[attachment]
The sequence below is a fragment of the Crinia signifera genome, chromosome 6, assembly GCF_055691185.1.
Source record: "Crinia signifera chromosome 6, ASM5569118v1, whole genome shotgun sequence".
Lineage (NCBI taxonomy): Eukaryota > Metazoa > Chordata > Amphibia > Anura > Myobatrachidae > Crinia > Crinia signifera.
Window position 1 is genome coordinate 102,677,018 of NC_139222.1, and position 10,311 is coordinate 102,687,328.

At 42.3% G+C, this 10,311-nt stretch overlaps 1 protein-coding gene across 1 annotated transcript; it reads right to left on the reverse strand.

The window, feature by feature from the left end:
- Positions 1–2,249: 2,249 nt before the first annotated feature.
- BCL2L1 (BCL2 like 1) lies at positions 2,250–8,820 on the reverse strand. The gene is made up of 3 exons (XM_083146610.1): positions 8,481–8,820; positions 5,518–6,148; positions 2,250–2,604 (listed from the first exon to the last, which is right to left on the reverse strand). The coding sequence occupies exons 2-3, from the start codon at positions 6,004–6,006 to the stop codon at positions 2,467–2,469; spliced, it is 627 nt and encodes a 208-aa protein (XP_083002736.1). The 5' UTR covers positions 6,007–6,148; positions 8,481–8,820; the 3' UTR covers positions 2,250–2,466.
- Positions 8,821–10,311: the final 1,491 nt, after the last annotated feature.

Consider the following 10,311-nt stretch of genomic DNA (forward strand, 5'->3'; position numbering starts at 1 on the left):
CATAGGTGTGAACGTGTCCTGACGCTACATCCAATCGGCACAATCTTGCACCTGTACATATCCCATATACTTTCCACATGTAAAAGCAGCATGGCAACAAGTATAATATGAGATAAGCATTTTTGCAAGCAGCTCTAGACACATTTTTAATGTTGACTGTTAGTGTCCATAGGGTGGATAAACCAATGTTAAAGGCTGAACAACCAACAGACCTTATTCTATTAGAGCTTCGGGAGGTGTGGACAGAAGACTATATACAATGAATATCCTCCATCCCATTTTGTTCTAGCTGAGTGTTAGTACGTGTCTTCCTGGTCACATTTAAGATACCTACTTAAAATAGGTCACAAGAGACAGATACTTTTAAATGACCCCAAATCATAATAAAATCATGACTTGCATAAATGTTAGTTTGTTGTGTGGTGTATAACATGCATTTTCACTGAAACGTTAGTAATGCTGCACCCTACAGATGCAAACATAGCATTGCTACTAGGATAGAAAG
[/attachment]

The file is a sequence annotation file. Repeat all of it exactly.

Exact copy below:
The sequence below is a fragment of the Crinia signifera genome, chromosome 6, assembly GCF_055691185.1.
Source record: "Crinia signifera chromosome 6, ASM5569118v1, whole genome shotgun sequence".
Lineage (NCBI taxonomy): Eukaryota > Metazoa > Chordata > Amphibia > Anura > Myobatrachidae > Crinia > Crinia signifera.
Window position 1 is genome coordinate 102,677,018 of NC_139222.1, and position 10,311 is coordinate 102,687,328.

At 42.3% G+C, this 10,311-nt stretch overlaps 1 protein-coding gene across 1 annotated transcript; it reads right to left on the reverse strand.

The window, feature by feature from the left end:
- Positions 1–2,249: 2,249 nt before the first annotated feature.
- BCL2L1 (BCL2 like 1) lies at positions 2,250–8,820 on the reverse strand. The gene is made up of 3 exons (XM_083146610.1): positions 8,481–8,820; positions 5,518–6,148; positions 2,250–2,604 (listed from the first exon to the last, which is right to left on the reverse strand). The coding sequence occupies exons 2-3, from the start codon at positions 6,004–6,006 to the stop codon at positions 2,467–2,469; spliced, it is 627 nt and encodes a 208-aa protein (XP_083002736.1). The 5' UTR covers positions 6,007–6,148; positions 8,481–8,820; the 3' UTR covers positions 2,250–2,466.
- Positions 8,821–10,311: the final 1,491 nt, after the last annotated feature.

Consider the following 10,311-nt stretch of genomic DNA (forward strand, 5'->3'; position numbering starts at 1 on the left):
CATAGGTGTGAACGTGTCCTGACGCTACATCCAATCGGCACAATCTTGCACCTGTACATATCCCATATACTTTCCACATGTAAAAGCAGCATGGCAACAAGTATAATATGAGATAAGCATTTTTGCAAGCAGCTCTAGACACATTTTTAATGTTGACTGTTAGTGTCCATAGGGTGGATAAACCAATGTTAAAGGCTGAACAACCAACAGACCTTATTCTATTAGAGCTTCGGGAGGTGTGGACAGAAGACTATATACAATGAATATCCTCCATCCCATTTTGTTCTAGCTGAGTGTTAGTACGTGTCTTCCTGGTCACATTTAAGATACCTACTTAAAATAGGTCACAAGAGACAGATACTTTTAAATGACCCCAAATCATAATAAAATCATGACTTGCATAAATGTTAGTTTGTTGTGTGGTGTATAACATGCATTTTCACTGAAACGTTAGTAATGCTGCACCCTACAGATGCAAACATAGCATTGCTACTAGGATAGAAAG